Anonymous re: the Ben Barres article, YES, THAT IS MY POINT EXACTLY. IT SHOULDN'T MATTER, BUT IT DOES.


Almost-done anon asked: If you had to identify reasons for your current predicament, how far back would you go? I guess what I am trying to ask is 1) are there things you wish you had done differently in grad school, or while looking for a post-doc or during your post-doc and 2) are there things beyond your control that you wish were different.

Oy, this is a good one. Would I go back so far as to whether I should have done science at all? Yes. Though, I said this to a friend the other day over lunch and she said, "But you're pretty good at this science thing." (she's a scientist, too). And I looked at her and said "Apparently not good enough by most objective measures."

Yes, I am bitter that I don't have a faculty position yet. But I do have to admit that scientifically, I am pretty happy with my choices.

If there is one thing I would have done differently, scientifically speaking, it's to never ever doubt myself.

The few times when I thought I was doing something wrong, I wasn't, and I wasted a lot of time that way. Every "weird" result I've gotten had a scientific explanation, and chasing those down has always been worth my time. Even when my advisor(s) told me not to. It's hard because we're taught to second-guess everything, to always be skeptical. But so far I've found that scientifically, my intuition (or whatever you want to call it) is usually right, even if I can't always articulate why until I actually have all the data in hand to prove it.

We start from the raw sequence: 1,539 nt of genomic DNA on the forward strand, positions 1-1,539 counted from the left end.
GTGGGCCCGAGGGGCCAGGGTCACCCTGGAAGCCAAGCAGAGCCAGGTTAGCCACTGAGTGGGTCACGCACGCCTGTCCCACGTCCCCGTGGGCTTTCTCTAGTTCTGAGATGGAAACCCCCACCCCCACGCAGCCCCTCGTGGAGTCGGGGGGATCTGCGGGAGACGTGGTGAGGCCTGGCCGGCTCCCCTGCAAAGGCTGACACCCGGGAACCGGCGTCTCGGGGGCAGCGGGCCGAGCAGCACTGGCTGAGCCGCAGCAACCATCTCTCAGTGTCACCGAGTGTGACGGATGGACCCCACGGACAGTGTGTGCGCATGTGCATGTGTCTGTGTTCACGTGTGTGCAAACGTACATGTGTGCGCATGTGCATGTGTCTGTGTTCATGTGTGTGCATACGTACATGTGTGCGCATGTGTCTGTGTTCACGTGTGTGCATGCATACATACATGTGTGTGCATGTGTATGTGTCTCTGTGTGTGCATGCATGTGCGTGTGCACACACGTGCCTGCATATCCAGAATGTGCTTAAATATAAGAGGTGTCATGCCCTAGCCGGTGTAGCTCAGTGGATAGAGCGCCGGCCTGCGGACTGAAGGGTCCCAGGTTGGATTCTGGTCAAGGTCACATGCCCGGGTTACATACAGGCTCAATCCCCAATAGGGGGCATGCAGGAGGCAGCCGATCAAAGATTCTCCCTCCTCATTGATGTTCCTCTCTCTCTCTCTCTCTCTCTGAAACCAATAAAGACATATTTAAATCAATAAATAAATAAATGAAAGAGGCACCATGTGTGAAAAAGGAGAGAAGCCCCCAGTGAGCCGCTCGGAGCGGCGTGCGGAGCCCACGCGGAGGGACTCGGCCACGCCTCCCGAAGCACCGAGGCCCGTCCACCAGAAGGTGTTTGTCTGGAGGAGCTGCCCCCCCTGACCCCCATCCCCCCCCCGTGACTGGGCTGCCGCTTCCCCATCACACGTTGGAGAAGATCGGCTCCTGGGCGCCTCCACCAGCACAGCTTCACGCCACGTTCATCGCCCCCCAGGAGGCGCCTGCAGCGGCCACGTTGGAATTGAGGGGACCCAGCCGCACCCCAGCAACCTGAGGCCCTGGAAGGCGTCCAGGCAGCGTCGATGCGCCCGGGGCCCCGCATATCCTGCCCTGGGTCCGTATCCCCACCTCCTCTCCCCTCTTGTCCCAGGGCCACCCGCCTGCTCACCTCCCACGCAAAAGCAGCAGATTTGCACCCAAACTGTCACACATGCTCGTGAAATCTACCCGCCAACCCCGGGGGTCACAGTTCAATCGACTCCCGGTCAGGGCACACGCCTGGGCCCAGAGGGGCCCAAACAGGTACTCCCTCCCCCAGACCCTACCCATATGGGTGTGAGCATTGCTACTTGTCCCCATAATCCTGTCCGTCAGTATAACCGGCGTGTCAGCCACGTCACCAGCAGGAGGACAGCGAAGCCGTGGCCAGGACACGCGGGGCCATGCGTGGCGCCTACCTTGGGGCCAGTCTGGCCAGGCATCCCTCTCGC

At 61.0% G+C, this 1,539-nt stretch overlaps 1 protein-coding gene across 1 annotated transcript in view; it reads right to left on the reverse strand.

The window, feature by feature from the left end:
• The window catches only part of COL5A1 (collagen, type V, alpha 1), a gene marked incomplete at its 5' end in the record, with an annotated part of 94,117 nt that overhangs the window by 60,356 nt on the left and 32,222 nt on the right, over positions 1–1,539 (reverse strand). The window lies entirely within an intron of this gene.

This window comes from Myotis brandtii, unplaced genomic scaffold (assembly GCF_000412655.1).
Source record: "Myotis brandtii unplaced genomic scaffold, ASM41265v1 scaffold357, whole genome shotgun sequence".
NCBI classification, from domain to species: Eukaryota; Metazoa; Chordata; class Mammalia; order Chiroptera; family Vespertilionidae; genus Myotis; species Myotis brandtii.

Number one thing I would have done differently in grad school: I would have tried hard to get and keep political allies, starting from day one.

I think if I had more people (faculty of the right sort) willing to act as a safety net, just because they liked me and not because, ethically they should have seen it as a moral obligation, I would have been better off and had a much easier time. I think you get more and better help from people who genuinely like you than you do from from people who feel it is part of their job (because most people don't).

As for choosing my postdoc lab(s), I don't know. Scientifically things are going pretty well for me lately and it is tempting to look back and pretend this is how it was "supposed to be" because there's no other way I could have ended up getting the nifty results I have now.

Could I, who I am now, have done things differently? Sure.

Could I, as I was then, have done things differently? I think it's safe to assume I couldn't possibly have known then what I know now. So if I had to do it all over again, still not knowing, I would probably do the same stupid things.

I guess for me one of the hardest parts has been realizing how poorly my parents prepared me to function successfully in the world.